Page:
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Copyright © 2012 Scott M. Hayano et al. This is an open access article distributed under the Creative Commons Attribution License, which permits unrestricted use, distribution, and reproduction in any medium, provided the original work is properly cited.
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Abstract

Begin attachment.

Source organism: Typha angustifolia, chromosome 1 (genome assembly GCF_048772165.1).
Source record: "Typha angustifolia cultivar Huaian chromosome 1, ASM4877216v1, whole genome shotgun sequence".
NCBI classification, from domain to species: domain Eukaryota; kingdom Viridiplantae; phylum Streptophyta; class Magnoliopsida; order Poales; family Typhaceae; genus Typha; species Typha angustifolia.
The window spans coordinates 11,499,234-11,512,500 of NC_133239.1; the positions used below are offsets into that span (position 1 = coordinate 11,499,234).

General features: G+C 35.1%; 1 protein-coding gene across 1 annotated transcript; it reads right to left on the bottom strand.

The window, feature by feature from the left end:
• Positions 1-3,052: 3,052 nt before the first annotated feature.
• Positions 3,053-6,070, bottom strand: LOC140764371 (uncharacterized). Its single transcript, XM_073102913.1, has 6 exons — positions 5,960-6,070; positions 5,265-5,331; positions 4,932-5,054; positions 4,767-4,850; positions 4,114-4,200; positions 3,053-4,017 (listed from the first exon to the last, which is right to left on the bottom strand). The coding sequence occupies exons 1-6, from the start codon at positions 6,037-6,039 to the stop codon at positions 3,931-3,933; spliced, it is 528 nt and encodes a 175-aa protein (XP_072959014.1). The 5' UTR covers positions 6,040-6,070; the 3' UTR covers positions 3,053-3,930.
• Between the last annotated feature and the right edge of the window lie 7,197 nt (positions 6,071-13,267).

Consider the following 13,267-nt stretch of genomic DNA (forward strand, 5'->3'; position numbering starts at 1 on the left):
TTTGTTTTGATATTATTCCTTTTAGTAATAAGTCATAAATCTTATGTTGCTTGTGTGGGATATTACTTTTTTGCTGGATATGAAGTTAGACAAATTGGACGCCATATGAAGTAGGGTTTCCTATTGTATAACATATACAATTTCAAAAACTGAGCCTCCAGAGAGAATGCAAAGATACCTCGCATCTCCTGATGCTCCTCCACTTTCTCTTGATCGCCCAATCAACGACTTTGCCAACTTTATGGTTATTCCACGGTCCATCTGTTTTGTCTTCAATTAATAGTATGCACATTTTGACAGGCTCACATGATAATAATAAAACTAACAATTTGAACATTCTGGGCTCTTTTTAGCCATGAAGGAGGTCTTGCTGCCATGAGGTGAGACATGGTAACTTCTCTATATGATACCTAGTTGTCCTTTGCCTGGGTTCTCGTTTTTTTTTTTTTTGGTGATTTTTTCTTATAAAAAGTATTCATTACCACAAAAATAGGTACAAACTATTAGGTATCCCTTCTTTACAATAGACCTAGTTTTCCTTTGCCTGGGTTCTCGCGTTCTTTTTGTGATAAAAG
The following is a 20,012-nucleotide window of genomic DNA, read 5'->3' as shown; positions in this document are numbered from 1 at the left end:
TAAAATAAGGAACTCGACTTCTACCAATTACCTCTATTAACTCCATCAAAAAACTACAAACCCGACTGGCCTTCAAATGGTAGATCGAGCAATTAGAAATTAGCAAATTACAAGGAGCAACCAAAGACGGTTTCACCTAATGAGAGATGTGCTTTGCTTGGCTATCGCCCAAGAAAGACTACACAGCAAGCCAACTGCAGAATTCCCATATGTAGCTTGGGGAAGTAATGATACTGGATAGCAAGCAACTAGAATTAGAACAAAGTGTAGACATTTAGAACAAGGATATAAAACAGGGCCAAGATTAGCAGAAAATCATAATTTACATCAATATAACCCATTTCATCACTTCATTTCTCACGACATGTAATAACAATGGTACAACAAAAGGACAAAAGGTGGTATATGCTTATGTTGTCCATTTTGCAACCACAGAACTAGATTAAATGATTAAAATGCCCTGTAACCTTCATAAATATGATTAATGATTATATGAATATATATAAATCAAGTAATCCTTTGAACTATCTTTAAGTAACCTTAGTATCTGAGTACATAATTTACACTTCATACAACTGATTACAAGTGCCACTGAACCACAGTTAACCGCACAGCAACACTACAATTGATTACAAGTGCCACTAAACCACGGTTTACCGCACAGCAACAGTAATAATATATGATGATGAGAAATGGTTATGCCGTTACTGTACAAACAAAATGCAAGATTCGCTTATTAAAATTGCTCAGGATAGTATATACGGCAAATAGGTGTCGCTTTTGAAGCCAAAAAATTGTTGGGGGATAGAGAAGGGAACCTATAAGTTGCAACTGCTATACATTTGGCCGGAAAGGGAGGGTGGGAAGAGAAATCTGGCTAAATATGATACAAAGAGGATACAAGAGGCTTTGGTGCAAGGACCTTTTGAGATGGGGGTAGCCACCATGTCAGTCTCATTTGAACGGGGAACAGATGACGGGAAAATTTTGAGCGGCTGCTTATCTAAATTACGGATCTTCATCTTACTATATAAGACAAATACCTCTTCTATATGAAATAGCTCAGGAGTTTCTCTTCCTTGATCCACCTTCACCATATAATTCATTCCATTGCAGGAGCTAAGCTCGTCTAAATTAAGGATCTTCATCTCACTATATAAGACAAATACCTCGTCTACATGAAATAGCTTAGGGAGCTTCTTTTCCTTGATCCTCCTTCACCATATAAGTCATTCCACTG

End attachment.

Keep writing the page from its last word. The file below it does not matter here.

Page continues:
Hindawi Publishing Corporation Journal of Skin Cancer Volume 2012, Article ID 438502, 6 pages doi:10.1155/2012/438502 Review Article Principles of Periocular Reconstruction following Excision of Cutaneous Malignancy Scott M. Hayano, Katherine M. Whipple, Bobby S. Korn, and Don O. Kikkawa Division of Ophthalmic Plastic and Reconstructive Surgery, UCSD Department of Ophthalmology, Shiley Eye Center, 9415 Campus Point Drive, La Jolla, CA 92093-0946, USA Correspondence should be addressed to Don O. Kikkawa, dkikkawa@ucsd.edu Received 4 August 2012; Revised 18 November 2012; Accepted 21 November 2012 Academic Editor: Giuseppe Argenziano Copyright © 2012 Scott M. Hayano et al. This is an open access article distributed under the Creative Commons Attribution License, which permits unrestricted use, distribution, and reproduction in any medium, provided the original work is properly cited. Reconstruction of periocular defects following excision of cutaneous malignancy can present difficulties for oculofacial and reconstructive surgeons. The intricate anatomy of the eyelids and face requires precise restoration in order to avoid postoperative functional anesthetic concerns. Various reconstructive procedures based on common principles, location and size of the defect, can be applied to achieve restoration with the best possible functional and aesthetic outcomes. 1. Introduction frozen tissue examination, or permanent sections [14]. Frozen sections for certain types of tumors, such as With advancing age, cutaneous malignancy around the eye melanoma and sebaceous cell carcinoma, can be difficult to becomes more prevalent. The most common skin cancers interpret and may require formalin fixation to ensure com- that present in the periocular region are basal cell carci- plete tumor excision. Adherence of the tumor to the bony noma, squamous cell carcinoma, sebaceous cell carcinoma, orbit necessitates additional techniques described below. and malignant melanoma [1]. These tumors are usually diagnosed by incisional biopsy. Following tumor removal in 3. Orbital Bony Involvement the periocular region, reconstruction of the defect requires understanding of the differences and uses of soft tissue If the tumor is adherent to the periosteum, removal of the flaps and skin grafts [2–9]. Flaps are usually preferred over involved periosteal segment and burring of the underlying grafts because homogeneity of skin color and texture more bone is typically all that is required. The patient should likely leads to better unification with surrounding tissue have ongoing tumor surveillance with imaging. If there [10]. Many techniques have been described and the reader is significant bony destruction by the tumor, osteotomy should familiarize themselves with the more commonly used should be performed with removal of the involved segment procedures covered in this paper [2, 3, 6–9, 11]. Because the [15]. Any sharp edges that result from removal should be eyelid is a layered structure, appropriate layered reconstruc- rounded to prevent penetration of overlying soft tissue. tion is essential, with the goal towards restoring periocular Dural exposures should be covered, however, primary bone function and minimizing any postsurgical complications [4, grafting should be avoided. 12]. Proper eyelid volume and shape should be strived for [4, 13]. 4. Principles of Eyelid Reconstruction 2. Tumor Excision Reconstruction of the eyelid following tumor excision is Removal of periocular neoplasms requires clear surgical mar- designed based upon the size and depth of the defect, the gins, which can be attained by Moh’s micrographic surgery, inclusion of the lateral canthus or medial canthus, and 2 Journal of Skin Cancer (a) (b) (c) (d) (e) (f) Figure 1: (a) Initial presentation of basal cell carcinoma in an 89-year-old patient involving the right lower eyelid (thick arrow) and right upper eyelid (thin arrow). (b) After Moh’s resection, a large surgical wound measuring 5 cm by 2 cm involving 95% of the right lower eyelid and 60% of the right upper eyelid is present. (c) A periosteal flap was elevated from the lateral orbital rim and rotated medially to reconstruct the posterior lamella of the upper lid and provide an anchor for the lower lid. (d) A tarsoconjunctival flap was then harvested from the remaining superolateral tarsus of the right upper lid and rotated inferiorly to reconstruct the posterior lamella of the right lower eyelid (arrow). (e) Completed reconstruction with anterior lamellar full thickness skin graft from the left upper eyelid. (f) One year postoperative. whether the lacrimal system is involved. Each physician will be used if there is insufficient adjacent tissue. Procedures that devise a plan for reconstruction based on one’s familiarity, include lid sharing, such as a Cutler-Beard flap or Hughes experience, and preference with different eyelid restoration tarsoconjunctival flap, should be avoided in children in the techniques. The ultimate goal of every eyelid reconstruction amblyogenic stage of development [19]. If the defect has been is to create a stable eyelid margin, to ensure the eyelid has replaced with skin grafts, the new tissue must be properly proper dimensions and tension when open and closed, to anchored into place in order to avoid any postoperative eyelid obtain eyelid symmetry with no rough or uneven internal malposition. surfaces, and to optimize aesthetics [16]. It is important to follow a systematic approach to eyelid reconstruction [20]. Eyelid margin defects can be closed There are fundamental guidelines that should be fol- using specific methods depending on how much of the lowed with every reconstruction effort. First, the surgeon horizontal lid length is removed. If the wound involves less should assess the defect. Partial-thickness defects involve than 20 percent of the upper or lower lid margin in younger skin and orbicularis, whereas full-thickness defects extend individuals and up to 30 percent in older patients, it can be from skin through conjunctiva. When using free grafts, a closed primarily. Extra length can be obtained by performing vascular source must be provided by either the anterior or a lateral canthotomy and cantholysis. A Tenzel semicircular posterior lamella. Free grafts replacing the anterior lamella advancement flap can be used for reconstructing defects must not be placed upon a free graft reconstructing the that include 25 to 50 percent of the upper or lower lid. posterior lamella and vice versa because of the lack of For defects that involve over 50 percent of the lid margin a vascular supply. An orbicularis advancement flap can of the lower eyelid, a Hughes tarsoconjunctival flap with be interposed between two free grafts with success [17]. a full-thickness skin graft or a Mustarde cheek rotational Defects involving the posterior lamella can be restored flap with a posterior lamellar graft can be used (Figure 1). using grafts from the hard palate, nasal chondromucosa, The tarsoconjunctival flap is favored and can be opened upper tarsus (pedicle based or free), or ear cartilage [18]. in 2-3 weeks. Defects greater than 50 percent of the The anterior lamella is best reconstructed by transferring upper lid may use a Cutler-Beard pedicle or Leone flap neighboring tissue. Full-thickness skin grafts from the upper [21]. lid, inner upper arm, retroauricular, or supraclavicular may Journal of Skin Cancer 3 (a) (b) (c) (d) (e) Figure 2: (a) Preoperative photo of a 62-year-old female with basal cell carcinoma of right medial canthus (arrow). (b) Local resection creating a 1.5 × 2.0 cm defect. (c) Adjacent tissue transfer flap created via an infraciliary incision and relaxing incision at the lateral aspect of the nose. The flap is then advanced superiorly and medially (arrow) to fill in approximately 85% of the wound. (d) A small rhomboid flap is elevated from the upper lid and rotated inferiorly to fill in the remaining wound (arrow). (e) One year postoperative. 5. Canthal Reconstruction opposite eyelid’s tarsus or a pedicle-based graft from the tarsus adjacent to the defect are preferred. The upper and The medial and lateral canthi are sites where multiple lowertarsusisdifferent in dimension, measuring 10–12 mm aesthetic units overlap and present difficulties in attempting in the upper lid and 4-5 mm in the lower lid. Other to preserve unique characteristics in that region [22]. alternatives are hard palate mucosa and ear or nasal cartilage. Appropriate horizontal tension of the eyelid is important When a considerable amount of soft tissue is excised during because it lowers the chances of eyelid malposition and tumor removal, dermis fat grafts may be used for restoring exposure of the cornea [12]. Proper anchoring of the eyelid the deficient volume in order to ensure proper positioning of along the medial and lateral canthus is essential for proper the eyelid [4, 24]. function and aesthetics. Flaps using the periosteum can be used to rebuild canthal ligaments that structurally support the posterior lamella. Free skin grafts can be placed over 7. Reconstruction of the Anterior Lamella periosteal flaps if used. One must take into account negative vectors, which necessitates that the periosteal flap must be Neighboring tissue flaps are preferred because the tissue located superiorly enough to the eye to avoid unwanted color and texture is most similar to the original tissue that exposure [3, 7, 11, 12]. If part of the periosteum is removed was removed due to exposure to similar environmental during tumor excision, the canthi can be remodeled using conditions [2, 3, 7, 9, 14](Figure 2). Alternative options a small titanium plate fixed with sutures instead. Small include free skin grafts from the upper eyelid, retroauricular, defects (less than 1 cm) can be allowed to heal via secondary supraclavicular, and inner arm (Figure 3). When there intention. are insufficient full-thickness skin grafts obtainable, split- thickness skin grafts are acceptable. However, split-thickness grafts contract more postoperatively. Compared to the 6. Reconstruction of the Posterior Lamella posterior lamella, the type of anterior lamella reconstruction Reconstruction of the posterior lamella is best carried out influences more the final aesthetic outcome [3, 25]. Relaxing using grafts from the tarsus [23]. Free grafts from the incisions for flaps are useful when made along adjoining 4 Journal of Skin Cancer (a) (b) (c) (d) Figure 3: (a) a 65-year-old male status after Moh’s resection for lentigo maligna melanoma in the right lower lid, cheek, and lateral nasal wall. The defect measured 5 cm by 4 cm. (b) It was decided to decrease the size of the defect using adjacent tissue flaps prior to considering use of a skin graft. Alternatively, a skin graft could be placed for the entire defect; however, it is our preference to use adjacent tissue whenever possible. An infraciliary incision with nasolabial extensions allows for the lateral midface and cheek to be rotated medially and superiorly to fill approximately 60% of the wound (straight arrow). In addition, this keeps the tension horizontal rather than vertical. A rhomboid flap is raised superiorly and rotated inferiorly to fill in the superior aspect of the wound (curved arrow). (c) A full thickness skin graft from the inner upper arm is used to fill in the remaining wound (arrow). (d) Eleven months postoperatively showing mild residual ectropion of right lower lid. (a) (b) (c) Figure 4: (a) A 67-year-old male status after Moh’s excision of basal cell carcinoma of the superomedial right upper eyelid creating a 3 × 2.5 cm wound, which also included the preseptal and infrabrow region. (b) A glabellar flap is harvested centrally and rotated inferiorly and laterally to reconstruct the defect. Since the defect involved only the anterior lamella, no posterior lamella or muscle layer reconstruction was necessary. (c) 10 months postoperatively with an excellent result. aesthetic units. To avoid eyelid retraction and ectropion, vascular plexus can provide adequate blood flow to support vertical skin tension in the lower eyelid must be monitored random flaps. Complications are more common in patients [3, 7, 9, 11, 14]. with a history of facial surgery, smoking, vascular disease, and radiation. It is important to minimize horizontal tension, which is 8. Flap Design why incisions should be made in conjunction with relaxed The face and eyelids have extensive vascular supply. Because skin tension lines [2, 5, 7, 9, 22]. This promotes proper of this, the design of rotational flaps based on a particular wound healing and decreases the chances of tissue necrosis arterial supply is not necessary (Figure 4). The subdermal and eyelid malposition. Most of the time, the problem of Journal of Skin Cancer 5 Table 1: Complications of eyelid reconstruction. References Eyelid retraction [1] U. Abdi, N. Tyagi, V. Maheshwari, R. Gogi, and S. P. Tyagi, “Tumours of eyelid: a clinicopathologic study,” Journal of the Cicatricial ectropion or entropion Indian Medical Association, vol. 94, no. 11, pp. 405–418, 1996. Ptosis [2] G. J. Harris and S. C. Logani, “Multiple aesthetic unit flaps Lagophthalmos for medial canthal reconstruction,” Ophthalmic Plastic and Reconstructive Surgery, vol. 14, no. 5, pp. 352–359, 1998. Dry eye [3] G. J. Harris and N. Perez, “Anchored flaps in post-Mohs Tumor recurrence reconstruction of the lower eyelid, cheek, and lateral canthus: Trichiasis avoiding eyelid distortion,” Ophthalmic Plastic and Reconstruc- tive Surgery, vol. 19, no. 1, pp. 5–13, 2003. Infection [4] C. Hintschich, “Periocular plastic surgery,” Deutsches Arzteb- Graft failure latt international, vol. 107, no. 9, pp. 141–146, 2010. Scarring [5] N. Jowett and A. M. Mlynarek, “Reconstruction of cheek defects: a review of current techniques,” Current Opinion in Hyper or hypopigmentation Otolaryngology and Head and Neck Surgery,vol. 18, no.4,pp. 244–254, 2010. [6] A. J. Kaufman, “Periorbital reconstruction with adjacent- tissue skin grafts,” Dermatologic Surgery, vol. 31, no. 12, pp. tension is lessened due to the fact that many skin cancer 1704–1706, 2005. patients are elderly with increased skin elasticity. Wound [7] J. A. Khan and V. S. Garden, “Combined flap repair of moder- eversion is best achieved using mattress sutures and results in ate lower eyelid defects,” Ophthalmic Plastic and Reconstructive aesthetically pleasing closures compared to simple running Surgery, vol. 18, no. 3, pp. 202–204, 2002. sutures [26]. Deeper sutures in the superficial musculo- [8] I. M. J. Mathijssen and J. C. Van Der Meulen, “Guidelines for reconstruction of the eyelids and canthal regions,” Journal of aponeurotic system (SMAS) layer can be used to minimize Plastic, Reconstructive and Aesthetic Surgery,vol. 63, no.9,pp. wound tension [2, 3, 11]. These sutures in the SMAS can also 1420–1433, 2010. be placed in a “hang-back” fashion with deeper anchoring to [9] J. R. Patrinely, H. M. Marines, and R. L. Anderson, “Skin flaps the periosteum [3, 5–7, 24]. Midfacial defects require sutures in periorbital reconstruction,” Survey of Ophthalmology, vol. that mimic the support of the orbitomalar ligament. 31, no. 4, pp. 249–261, 1987. [10] P. Fogagnolo, G. Colletti, D. Valassina, F. Allevi, and L. Rossetti, “Partial and total lower lid reconstruction: our ex- 9. Complications perience with 41 cases,” Ophthalmologica, vol. 228, no. 4, pp. 239–243, 2012. Despite the surgeon’s best effort, occasional complications [11] D. O. Kikkawa, B. N. Lemke, and R. K. Dortzbach, “Relations may occur (see Table 1). Approximately 10 percent of cases of the superficial musculoaponeurotic system to the orbit may require additional surgery to correct lid malposition. and characterization of the orbitomalar ligament,” Ophthalmic This rate may be higher in patients with a history of Plastic and Reconstructive Surgery, vol. 12, no. 2, pp. 77–88, radiation, smoking, and previous surgery. Secondary skin grafting may be required. Patients with large tumors or [12] A. Saito, N. Saito, H. Furukawa et al., “Reconstruction of perineural invasion are at a particular risk for recurrence and periorbital defects following malignant tumour excision: a report of 50 cases,” Journal of Plastic, Reconstructive & Aesthetic the index of suspicion should remain high in these patients. Surgery, vol. 65, no. 5, pp. 665–670, 2012. [13] W. L. F. Wessels,F.R.Graewe, andP.V.Van Deventer,“Recon- struction of the lower eye lid with a rotation-advancement 10. Conclusion tarsoconjunctival cheek flap,” Journal of Craniofacial Surgery, vol. 21, no. 6, pp. 1786–1789, 2010. Reconstruction of periorbital defects following Moh’s [14] P. Wojcicki and M. Zachara, “Surgical treatment of eyelid surgery requires special attention to both aspects of aesthetic tumors,” Journal of Craniofacial Surgery,vol. 21, no.2,pp. appearance and eyelid function [2, 3, 7, 8, 12, 25]. Many 520–525, 2010. different techniques and principles have been described, and [15] H. M. Rosen, “Periorbital basal cell carcinoma requiring the surgeon has some latitude to achieve the best result ablative craniofacial surgery,” Archives of Dermatology, vol. [2, 3, 6–8, 11, 25]. Whileitisimportant to follow asystematic 123, no. 3, pp. 376–378, 1987. reconstructive algorithm, it is our opinion that each patient [16] Orbit, Eyelids, and Lacrimal System,section 7, American is unique and a plan must be formulated for each individual Academy of Ophthalmology, 2011. following fundamental principles. [17] D. Paridaens and W. A. van den Bosch, “Orbicularis muscle advancement flap combined with free posterior and anterior lamellar grafts: a 1-stage sandwich technique for eyelid reconstruction,” Ophthalmology, vol. 115, no. 1, pp. 189–194, Acknowledgment This paper was supported by an unrestricted grant from [18] F. Inchingolo, M. Tatullo, F. M. Abenavoli et al., “Upper eyelid Research to Prevent Blindness, New York, USA. reconstruction: a short report of an eyelid defect following a 6 Journal of Skin Cancer thermal burn,” Head and Face Medicine, vol. 5, no. 1, article 26, 2009. [19] J. Ahmad, D. W. Mathes, and K. M. Itani, “Reconstruction of the eyelids after Mohs surgery,” Seminars in Plastic Surgery, vol. 22, no. 4, pp. 306–318, 2008. [20] J. R. O. Collin, AmanualofSystematicEyelidSurgery,Elsevier, 3rd edition, 2006. [21] N. Subramanian, “Reconstructions of eyelid defects,” Indian Journal of Plastic Surgery, vol. 44, no. 1, pp. 5–13, 2011. [22] P. H. Bowman, S. W. Fosko, and M. E. Hartstein, “Periocular reconstruction,” Seminars in Cutaneous Medicine and Surgery, vol. 22, no. 4, pp. 263–272, 2003. [23] A. M. Hafez, “Reconstruction of large upper eyelid defect with two composite lid margin grafts,” Middle East African Journal of Ophthalmology, vol. 17, no. 2, pp. 161–164, 2010. [24] B. S. Korn,D.O.Kikkawa,S.R.Cohen,M.Hartstein, andC. C. Annunziata, “Treatment of lower eyelid malposition with dermis fat grafting,” Ophthalmology, vol. 115, no. 4, pp. 744– 751, 2008. [25] A. C. Suryadevara and K. S. Moe, “Reconstruction of eyelid defects,” Facial Plastic Surgery Clinics of North America, vol. 17, no. 3, pp. 419–428, 2009. [26] B. R. Moody, J. E. McCarthy, J. Linder, and G. J. Hruza, “Enhanced cosmetic outcome with running horizontal mat- tress sutures,” Dermatologic Surgery, vol. 31, no. 10, pp. 1313– 1316, 2005. 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